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Security

Twitter Expects Hefty FTC Fine for Alleged Privacy Violations

Twitter says it is expecting the Federal Trade Commission (FTC) to hit it with a fine of between $150 million and $250 million over alleged privacy violations.

In a 10-Q filing with the Securities and Exchange Commission, the San Francisco-based company said it received a draft complaint from the FTC on July 28 detailing alleged violations of Twitter’s 2011 consent order with the commission that required it to stop misleading its users regarding how it protects their personal data.

Specifically, the allegations relate to Twitter’s use of users’ phone numbers and email data that it gathered for safety and security purposes but which was also used for targeted advertising between 2013 and 2019.

The issue came to light in October 2019 when Twitter addressed it publicly. Explaining what had happened, the company said that when an advertiser uploaded their marketing list, “we may have matched people on Twitter to their list based on the email or phone number the Twitter account holder provided for safety and security purposes.” It said the action had been carried out “inadvertently” and described it as an “error.” It added that it couldn’t be certain how many people on its platform had had their data used for advertising purposes.

It also said that it put a block on the practice in September 2019 to ensure that gathered phone numbers and emails no longer had any connection with targeted ads served on the site.

The allegation therefore isn’t about whether the incident happened, but whether it violated the agreement between Twitter and the FTC.

Digital Trends has reached out to Twitter for more information on the issue and we will update this article when we hear back.

To be clear, the expected fine has nothing to do with the major hack that recently targeted a number of high-profile Twitter accounts in a scam that tricked some followers into sending money to the perpetrators.

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Categories
AI

EU proposes strict AI rules, with fines up to 6% for violations

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(Reuters) — The European Commission on Wednesday announced tough draft rules on the use of artificial intelligence, including a ban on most surveillance, as part of an attempt to set global standards for a technology seen as crucial to future economic growth.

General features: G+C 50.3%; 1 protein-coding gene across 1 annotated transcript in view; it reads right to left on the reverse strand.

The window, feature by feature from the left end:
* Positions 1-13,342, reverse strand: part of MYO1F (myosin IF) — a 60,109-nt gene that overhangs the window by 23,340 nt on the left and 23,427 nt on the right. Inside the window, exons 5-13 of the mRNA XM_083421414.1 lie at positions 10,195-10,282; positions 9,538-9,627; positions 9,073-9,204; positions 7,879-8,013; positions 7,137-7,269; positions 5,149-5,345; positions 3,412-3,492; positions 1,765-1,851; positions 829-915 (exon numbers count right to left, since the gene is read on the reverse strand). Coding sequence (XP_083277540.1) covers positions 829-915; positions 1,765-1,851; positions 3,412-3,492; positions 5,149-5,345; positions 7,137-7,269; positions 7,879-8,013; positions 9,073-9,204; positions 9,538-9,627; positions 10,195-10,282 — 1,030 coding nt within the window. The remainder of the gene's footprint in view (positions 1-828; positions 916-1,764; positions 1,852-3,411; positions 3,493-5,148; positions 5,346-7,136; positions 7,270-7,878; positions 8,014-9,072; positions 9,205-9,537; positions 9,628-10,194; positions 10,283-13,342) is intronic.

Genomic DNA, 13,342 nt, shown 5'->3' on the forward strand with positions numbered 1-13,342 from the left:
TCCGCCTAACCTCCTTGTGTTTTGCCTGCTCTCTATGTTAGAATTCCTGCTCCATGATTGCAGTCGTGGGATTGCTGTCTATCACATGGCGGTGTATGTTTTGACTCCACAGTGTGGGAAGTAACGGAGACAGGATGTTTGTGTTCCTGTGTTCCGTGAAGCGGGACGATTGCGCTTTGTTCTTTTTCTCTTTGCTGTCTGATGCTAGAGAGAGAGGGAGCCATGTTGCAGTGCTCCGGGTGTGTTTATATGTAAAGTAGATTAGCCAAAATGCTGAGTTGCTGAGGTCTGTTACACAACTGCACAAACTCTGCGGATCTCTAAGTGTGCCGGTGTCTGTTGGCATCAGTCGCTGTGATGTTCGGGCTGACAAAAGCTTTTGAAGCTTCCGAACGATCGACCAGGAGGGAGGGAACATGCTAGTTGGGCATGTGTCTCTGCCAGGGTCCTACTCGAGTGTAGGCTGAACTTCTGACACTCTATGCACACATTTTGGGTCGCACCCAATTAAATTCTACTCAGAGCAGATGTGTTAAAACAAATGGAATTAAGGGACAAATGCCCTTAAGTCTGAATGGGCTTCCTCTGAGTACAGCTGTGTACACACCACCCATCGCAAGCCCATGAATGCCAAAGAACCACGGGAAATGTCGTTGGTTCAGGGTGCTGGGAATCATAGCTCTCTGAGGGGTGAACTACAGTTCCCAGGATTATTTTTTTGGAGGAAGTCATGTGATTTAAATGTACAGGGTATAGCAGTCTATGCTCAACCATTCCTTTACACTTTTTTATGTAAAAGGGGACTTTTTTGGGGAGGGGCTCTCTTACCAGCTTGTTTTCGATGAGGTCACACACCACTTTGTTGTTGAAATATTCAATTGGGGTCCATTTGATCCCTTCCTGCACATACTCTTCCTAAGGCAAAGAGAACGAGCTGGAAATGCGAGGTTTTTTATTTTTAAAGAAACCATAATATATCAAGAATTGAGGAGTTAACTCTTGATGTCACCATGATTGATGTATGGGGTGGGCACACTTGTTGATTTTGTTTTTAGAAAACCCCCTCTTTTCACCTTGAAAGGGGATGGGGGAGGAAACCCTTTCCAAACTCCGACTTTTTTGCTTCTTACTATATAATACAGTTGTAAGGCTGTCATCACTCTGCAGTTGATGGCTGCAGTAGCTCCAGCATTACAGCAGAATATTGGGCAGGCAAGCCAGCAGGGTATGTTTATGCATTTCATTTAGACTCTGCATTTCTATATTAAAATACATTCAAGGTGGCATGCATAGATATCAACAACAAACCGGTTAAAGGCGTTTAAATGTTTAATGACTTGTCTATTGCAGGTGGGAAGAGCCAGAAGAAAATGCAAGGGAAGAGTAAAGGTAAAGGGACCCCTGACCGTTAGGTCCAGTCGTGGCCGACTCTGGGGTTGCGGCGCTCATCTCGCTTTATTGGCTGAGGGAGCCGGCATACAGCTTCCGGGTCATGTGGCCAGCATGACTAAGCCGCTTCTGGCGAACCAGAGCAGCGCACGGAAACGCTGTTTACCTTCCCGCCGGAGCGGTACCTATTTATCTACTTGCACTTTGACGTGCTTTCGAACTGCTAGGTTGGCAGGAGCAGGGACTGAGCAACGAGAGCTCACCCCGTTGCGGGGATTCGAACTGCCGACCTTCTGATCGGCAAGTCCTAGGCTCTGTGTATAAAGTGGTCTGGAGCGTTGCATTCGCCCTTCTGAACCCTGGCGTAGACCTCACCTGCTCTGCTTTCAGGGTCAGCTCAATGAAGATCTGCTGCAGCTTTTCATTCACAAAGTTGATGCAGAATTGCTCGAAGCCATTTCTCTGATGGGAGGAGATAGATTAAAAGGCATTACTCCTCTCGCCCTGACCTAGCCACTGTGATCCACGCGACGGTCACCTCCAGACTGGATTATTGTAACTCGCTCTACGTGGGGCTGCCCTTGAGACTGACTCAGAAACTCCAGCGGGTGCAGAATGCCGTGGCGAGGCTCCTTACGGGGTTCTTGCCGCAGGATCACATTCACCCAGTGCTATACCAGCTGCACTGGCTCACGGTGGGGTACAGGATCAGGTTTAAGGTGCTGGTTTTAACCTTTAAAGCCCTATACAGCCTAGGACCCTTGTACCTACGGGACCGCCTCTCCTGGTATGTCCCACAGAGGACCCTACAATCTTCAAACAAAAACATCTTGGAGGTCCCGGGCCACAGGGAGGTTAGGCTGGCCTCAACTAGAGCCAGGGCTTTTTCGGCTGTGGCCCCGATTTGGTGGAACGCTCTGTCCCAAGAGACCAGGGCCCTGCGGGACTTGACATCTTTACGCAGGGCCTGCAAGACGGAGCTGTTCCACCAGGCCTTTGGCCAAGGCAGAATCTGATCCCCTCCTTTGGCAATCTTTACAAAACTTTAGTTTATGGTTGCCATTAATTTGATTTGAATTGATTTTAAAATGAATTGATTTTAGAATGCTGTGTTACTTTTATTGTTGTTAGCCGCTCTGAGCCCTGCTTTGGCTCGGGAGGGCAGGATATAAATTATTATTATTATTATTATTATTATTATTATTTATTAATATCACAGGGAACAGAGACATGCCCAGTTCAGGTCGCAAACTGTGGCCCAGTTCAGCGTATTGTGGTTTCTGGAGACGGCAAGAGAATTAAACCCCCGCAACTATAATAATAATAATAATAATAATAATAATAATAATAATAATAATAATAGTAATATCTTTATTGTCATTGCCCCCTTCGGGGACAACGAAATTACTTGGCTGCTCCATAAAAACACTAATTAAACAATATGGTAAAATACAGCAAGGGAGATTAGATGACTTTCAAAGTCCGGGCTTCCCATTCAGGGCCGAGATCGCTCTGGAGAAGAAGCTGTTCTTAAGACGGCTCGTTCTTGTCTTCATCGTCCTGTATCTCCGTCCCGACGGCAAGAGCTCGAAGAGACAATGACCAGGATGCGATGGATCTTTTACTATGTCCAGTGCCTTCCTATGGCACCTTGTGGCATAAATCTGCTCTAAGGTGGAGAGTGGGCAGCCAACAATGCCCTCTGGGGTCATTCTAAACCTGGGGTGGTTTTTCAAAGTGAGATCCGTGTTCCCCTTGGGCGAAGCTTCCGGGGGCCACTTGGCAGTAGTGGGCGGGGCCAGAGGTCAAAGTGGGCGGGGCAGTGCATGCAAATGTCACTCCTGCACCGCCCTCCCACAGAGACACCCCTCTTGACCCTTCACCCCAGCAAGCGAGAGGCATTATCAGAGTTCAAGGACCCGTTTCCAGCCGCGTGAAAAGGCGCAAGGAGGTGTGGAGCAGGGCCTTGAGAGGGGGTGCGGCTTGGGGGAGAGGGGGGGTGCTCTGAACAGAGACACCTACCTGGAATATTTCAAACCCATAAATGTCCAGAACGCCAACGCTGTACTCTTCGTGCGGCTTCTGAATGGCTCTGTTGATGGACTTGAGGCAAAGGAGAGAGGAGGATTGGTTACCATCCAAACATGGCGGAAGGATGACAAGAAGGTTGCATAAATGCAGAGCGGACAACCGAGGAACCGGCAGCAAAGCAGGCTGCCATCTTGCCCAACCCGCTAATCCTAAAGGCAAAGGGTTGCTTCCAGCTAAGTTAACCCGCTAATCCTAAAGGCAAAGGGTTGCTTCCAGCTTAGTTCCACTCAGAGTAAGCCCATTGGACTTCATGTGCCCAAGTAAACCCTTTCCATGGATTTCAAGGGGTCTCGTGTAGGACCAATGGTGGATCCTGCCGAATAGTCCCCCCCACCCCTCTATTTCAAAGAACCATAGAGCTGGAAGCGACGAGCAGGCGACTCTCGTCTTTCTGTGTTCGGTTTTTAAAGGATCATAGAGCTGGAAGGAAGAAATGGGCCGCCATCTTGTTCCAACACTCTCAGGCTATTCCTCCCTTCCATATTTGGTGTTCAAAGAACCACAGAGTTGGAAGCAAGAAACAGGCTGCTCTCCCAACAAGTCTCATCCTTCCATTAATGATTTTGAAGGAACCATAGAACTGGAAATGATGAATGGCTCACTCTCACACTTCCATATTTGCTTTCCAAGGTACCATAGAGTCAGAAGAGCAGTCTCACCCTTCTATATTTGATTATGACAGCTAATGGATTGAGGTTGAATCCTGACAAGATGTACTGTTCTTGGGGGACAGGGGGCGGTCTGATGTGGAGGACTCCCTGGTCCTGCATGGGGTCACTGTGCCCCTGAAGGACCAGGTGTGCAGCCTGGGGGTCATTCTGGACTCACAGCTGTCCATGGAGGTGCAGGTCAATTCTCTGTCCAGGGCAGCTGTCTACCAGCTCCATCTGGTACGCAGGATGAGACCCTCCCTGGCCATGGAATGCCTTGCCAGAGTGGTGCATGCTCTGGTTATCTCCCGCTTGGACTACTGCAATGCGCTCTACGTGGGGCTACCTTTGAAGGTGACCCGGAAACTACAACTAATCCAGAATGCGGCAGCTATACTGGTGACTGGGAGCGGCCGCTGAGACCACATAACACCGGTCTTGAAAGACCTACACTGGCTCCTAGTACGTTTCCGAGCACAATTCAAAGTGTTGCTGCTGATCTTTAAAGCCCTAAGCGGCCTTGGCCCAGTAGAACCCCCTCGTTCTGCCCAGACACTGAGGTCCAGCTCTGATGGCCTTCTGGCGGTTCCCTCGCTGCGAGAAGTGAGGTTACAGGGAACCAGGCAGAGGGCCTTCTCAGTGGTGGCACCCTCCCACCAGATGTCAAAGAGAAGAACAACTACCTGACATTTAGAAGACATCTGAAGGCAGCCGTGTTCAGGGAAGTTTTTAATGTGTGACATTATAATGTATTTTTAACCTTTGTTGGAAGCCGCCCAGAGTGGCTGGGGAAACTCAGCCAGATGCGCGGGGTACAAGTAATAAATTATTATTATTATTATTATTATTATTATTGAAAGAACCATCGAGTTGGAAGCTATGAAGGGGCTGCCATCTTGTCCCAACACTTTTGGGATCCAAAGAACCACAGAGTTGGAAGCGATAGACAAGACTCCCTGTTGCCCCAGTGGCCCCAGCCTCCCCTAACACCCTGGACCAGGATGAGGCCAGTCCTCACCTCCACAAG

The rules, which envisage hefty fines for violations and set strict safeguards for high-risk applications, could help the EU take the lead in regulating AI, which critics say has harmful social effects and can be exploited by repressive governments.

The move comes as China moves ahead in the AI race, while the COVID-19 pandemic has underlined the importance of algorithms and internet-connected gadgets in daily life.

“On artificial intelligence, trust is a must, not a nice to have. With these landmark rules, the EU is spearheading the development of new global norms to make sure AI can be trusted,” European tech chief Margrethe Vestager said in a statement.

The Commission said AI applications that allow governments to do social scoring or exploit children will be banned.

High risk AI applications used in recruitment, critical infrastructure, credit scoring, migration and law enforcement will be subject to strict safeguards.

Companies breaching the rules face fines up to 6% of their global turnover or 30 million euros ($36 million), whichever is the higher figure.

European industrial chief Thierry Breton said the rules would help the 27-nation European Union reap the benefits of the technology across the board.

“This offers immense potential in areas as diverse as health, transport, energy, agriculture, tourism or cyber security,” he said.

However, civil and digital rights activists want a blanket ban on biometric mass surveillance tools such as facial recognition systems, due to concerns about risks to privacy and fundamental rights and the possible abuse of AI by authoritarian regimes.

The Commission will have to thrash out the details with EU national governments and the European Parliament before the rules can come into force, in a process that can take more than year.

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